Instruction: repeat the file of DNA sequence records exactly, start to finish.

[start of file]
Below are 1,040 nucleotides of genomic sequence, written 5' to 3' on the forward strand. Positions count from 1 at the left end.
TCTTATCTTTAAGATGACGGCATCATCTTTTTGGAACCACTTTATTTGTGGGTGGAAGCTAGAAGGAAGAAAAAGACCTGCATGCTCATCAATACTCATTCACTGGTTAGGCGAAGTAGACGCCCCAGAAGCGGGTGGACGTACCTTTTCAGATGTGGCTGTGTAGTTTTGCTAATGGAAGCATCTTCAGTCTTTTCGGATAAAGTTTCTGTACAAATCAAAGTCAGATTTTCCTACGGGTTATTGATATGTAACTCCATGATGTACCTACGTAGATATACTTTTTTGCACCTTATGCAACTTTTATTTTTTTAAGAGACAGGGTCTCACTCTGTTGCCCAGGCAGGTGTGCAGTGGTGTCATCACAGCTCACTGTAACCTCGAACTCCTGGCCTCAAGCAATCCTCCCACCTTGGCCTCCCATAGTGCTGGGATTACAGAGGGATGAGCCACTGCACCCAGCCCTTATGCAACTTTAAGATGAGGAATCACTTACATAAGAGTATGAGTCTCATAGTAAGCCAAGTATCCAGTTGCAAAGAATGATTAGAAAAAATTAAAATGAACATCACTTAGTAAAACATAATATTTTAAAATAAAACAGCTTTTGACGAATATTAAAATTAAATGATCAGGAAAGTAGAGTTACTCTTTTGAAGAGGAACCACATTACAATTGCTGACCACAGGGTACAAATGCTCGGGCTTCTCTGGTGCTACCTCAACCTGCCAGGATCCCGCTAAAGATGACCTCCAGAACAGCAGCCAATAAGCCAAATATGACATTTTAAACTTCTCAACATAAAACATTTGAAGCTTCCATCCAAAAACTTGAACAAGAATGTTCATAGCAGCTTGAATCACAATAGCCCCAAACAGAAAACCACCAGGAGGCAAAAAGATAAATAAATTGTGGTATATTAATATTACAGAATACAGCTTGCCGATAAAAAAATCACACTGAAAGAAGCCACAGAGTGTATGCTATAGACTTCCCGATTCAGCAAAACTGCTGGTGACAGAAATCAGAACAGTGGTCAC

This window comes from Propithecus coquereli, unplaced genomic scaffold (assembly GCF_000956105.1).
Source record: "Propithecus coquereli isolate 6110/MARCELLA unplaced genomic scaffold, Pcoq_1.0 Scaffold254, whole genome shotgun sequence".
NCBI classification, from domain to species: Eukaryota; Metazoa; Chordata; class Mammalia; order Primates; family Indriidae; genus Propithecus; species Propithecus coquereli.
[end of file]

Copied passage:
Below are 1,040 nucleotides of genomic sequence, written 5' to 3' on the forward strand. Positions count from 1 at the left end.
TCTTATCTTTAAGATGACGGCATCATCTTTTTGGAACCACTTTATTTGTGGGTGGAAGCTAGAAGGAAGAAAAAGACCTGCATGCTCATCAATACTCATTCACTGGTTAGGCGAAGTAGACGCCCCAGAAGCGGGTGGACGTACCTTTTCAGATGTGGCTGTGTAGTTTTGCTAATGGAAGCATCTTCAGTCTTTTCGGATAAAGTTTCTGTACAAATCAAAGTCAGATTTTCCTACGGGTTATTGATATGTAACTCCATGATGTACCTACGTAGATATACTTTTTTGCACCTTATGCAACTTTTATTTTTTTAAGAGACAGGGTCTCACTCTGTTGCCCAGGCAGGTGTGCAGTGGTGTCATCACAGCTCACTGTAACCTCGAACTCCTGGCCTCAAGCAATCCTCCCACCTTGGCCTCCCATAGTGCTGGGATTACAGAGGGATGAGCCACTGCACCCAGCCCTTATGCAACTTTAAGATGAGGAATCACTTACATAAGAGTATGAGTCTCATAGTAAGCCAAGTATCCAGTTGCAAAGAATGATTAGAAAAAATTAAAATGAACATCACTTAGTAAAACATAATATTTTAAAATAAAACAGCTTTTGACGAATATTAAAATTAAATGATCAGGAAAGTAGAGTTACTCTTTTGAAGAGGAACCACATTACAATTGCTGACCACAGGGTACAAATGCTCGGGCTTCTCTGGTGCTACCTCAACCTGCCAGGATCCCGCTAAAGATGACCTCCAGAACAGCAGCCAATAAGCCAAATATGACATTTTAAACTTCTCAACATAAAACATTTGAAGCTTCCATCCAAAAACTTGAACAAGAATGTTCATAGCAGCTTGAATCACAATAGCCCCAAACAGAAAACCACCAGGAGGCAAAAAGATAAATAAATTGTGGTATATTAATATTACAGAATACAGCTTGCCGATAAAAAAATCACACTGAAAGAAGCCACAGAGTGTATGCTATAGACTTCCCGATTCAGCAAAACTGCTGGTGACAGAAATCAGAACAGTGGTCAC

This window comes from Propithecus coquereli, unplaced genomic scaffold (assembly GCF_000956105.1).
Source record: "Propithecus coquereli isolate 6110/MARCELLA unplaced genomic scaffold, Pcoq_1.0 Scaffold254, whole genome shotgun sequence".
NCBI classification, from domain to species: Eukaryota; Metazoa; Chordata; class Mammalia; order Primates; family Indriidae; genus Propithecus; species Propithecus coquereli.